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Iran minister in Baghdad, Bush, Blair regretful | ASHARQ AL-AWSAT English Archive 2005 -2017
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BAGHDAD,(Reuters) – Iran’s foreign minister flew in to Baghdad on Friday, a visit that turns attention on Tehran’s role in its U.S.-occupied neighbour hours after President George W. Bush admitted mistakes in his Iraq policy.

Though intended to meet Iraq’s new government, Manouchehr Mottaki’s trip may also be an opportunity for long-awaited contact with U.S. officials, Iraqi political sources said.

Mottaki will meet Iraq’s new prime minister, Nuri al-Maliki, less than a week after the Shi’ite Islamist formed his national unity government and pledged to curb the kind of violence that saw a bomb kill nine people in central Baghdad on Friday.

It is the second such visit from Iran since its U.S. enemy overthrew Saddam Hussein in 2003 and oversaw the election of an Iraqi Shi’ite Muslim leadership close to the Islamic Republic. Many found refuge in Iran during the Iran-Iraq war of the 1980s.

In Washington, Bush cited the Abu Ghraib prison abuse scandal as the “biggest mistake” and admitted that aggressive language from him about the Sunni insurgency — telling them to “bring it on” in 2003 — may have “sent the wrong message”.

Saddam’s once-dominant Sunni Arab minority is particularly suspicious of non-Arab Iran, and Sunni leaders accuse Tehran of fomenting unrest in Iraq to hobble U.S. military power in the region and of coveting oil reserves in Iraq’s Shi’ite south.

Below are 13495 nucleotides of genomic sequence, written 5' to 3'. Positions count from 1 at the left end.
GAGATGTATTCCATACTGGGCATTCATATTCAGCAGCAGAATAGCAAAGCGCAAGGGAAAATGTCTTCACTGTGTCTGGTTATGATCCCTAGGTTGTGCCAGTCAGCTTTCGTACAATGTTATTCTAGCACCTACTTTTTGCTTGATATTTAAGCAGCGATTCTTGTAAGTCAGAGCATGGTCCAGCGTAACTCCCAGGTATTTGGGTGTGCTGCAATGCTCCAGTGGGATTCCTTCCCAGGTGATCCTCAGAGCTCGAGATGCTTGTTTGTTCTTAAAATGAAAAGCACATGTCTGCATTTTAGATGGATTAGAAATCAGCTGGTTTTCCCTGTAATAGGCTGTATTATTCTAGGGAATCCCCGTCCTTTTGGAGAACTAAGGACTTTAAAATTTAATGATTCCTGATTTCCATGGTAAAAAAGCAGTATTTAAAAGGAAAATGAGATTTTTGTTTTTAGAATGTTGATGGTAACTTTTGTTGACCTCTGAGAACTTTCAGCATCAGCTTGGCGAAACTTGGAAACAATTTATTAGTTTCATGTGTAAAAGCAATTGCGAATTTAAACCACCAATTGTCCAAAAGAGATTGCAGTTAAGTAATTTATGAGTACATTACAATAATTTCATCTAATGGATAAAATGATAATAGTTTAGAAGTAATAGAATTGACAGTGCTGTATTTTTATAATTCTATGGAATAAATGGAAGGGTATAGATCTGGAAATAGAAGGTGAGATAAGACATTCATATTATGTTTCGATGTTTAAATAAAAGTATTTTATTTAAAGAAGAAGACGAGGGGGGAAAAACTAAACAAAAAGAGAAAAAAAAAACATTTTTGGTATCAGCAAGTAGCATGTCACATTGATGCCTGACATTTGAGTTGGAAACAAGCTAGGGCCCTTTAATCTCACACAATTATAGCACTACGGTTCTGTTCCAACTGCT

U.S. and British officials also accuse Iranian forces of providing bomb-making expertise and equipment to Iraqis, and analysts say Iran may indeed be using the Iraqi insurgency effectively to hold 130,000 U.S. troops at bay.

“The visit is a clear acknowledgment that Iran is interfering in Iraq’s affairs,” a senior Iraqi Sunni politician said on Friday, adding that some Iraqi politicians would openly urge Mottaki during his visit to rein in “Iranian meddling”.

Despite religious affinities, Iraq’s Shi’ite majority is not profoundly pro-Iranian and fought for Saddam in the 1980s.

Many leaders of Maliki’s United Alliance bloc have close ties with Tehran, though their jockeying for favour with various authorities in Iran is, along with their competition for control of Iraq’s oil, a source and reflection of factional in-fighting.

Washington has said it is open to talks about stabilising the country with Iran, with which the United States has no diplomatic relations. U.S. officials say they want Iraq to have good relations with Iran but reject any attempt to create a Shi’ite Islamic state in Iraq.

Among those Mottaki will meet is Abdul Aziz al-Hakim, leader of the Supreme Council for the Islamic Revolution in Iraq (SCIRI), a powerful party founded in Iran to fight Saddam.

Hakim has no formal role in government but has offered to mediate between Washington and Tehran, which are fiercely at odds at the moment over Western accusations that Iran’s nuclear power programme is a cover for making weapons.

In April, Washington said talks with Iran were on hold as Iraq’s government was being formed.

Iranian President Mahmoud Ahmadinejad also said last month there was “no need” for such talks for the time being.

Several Iraqi political sources said they were not expecting Mottaki to bring specific messages from Tehran other than broad support for the government’s efforts to bring stability.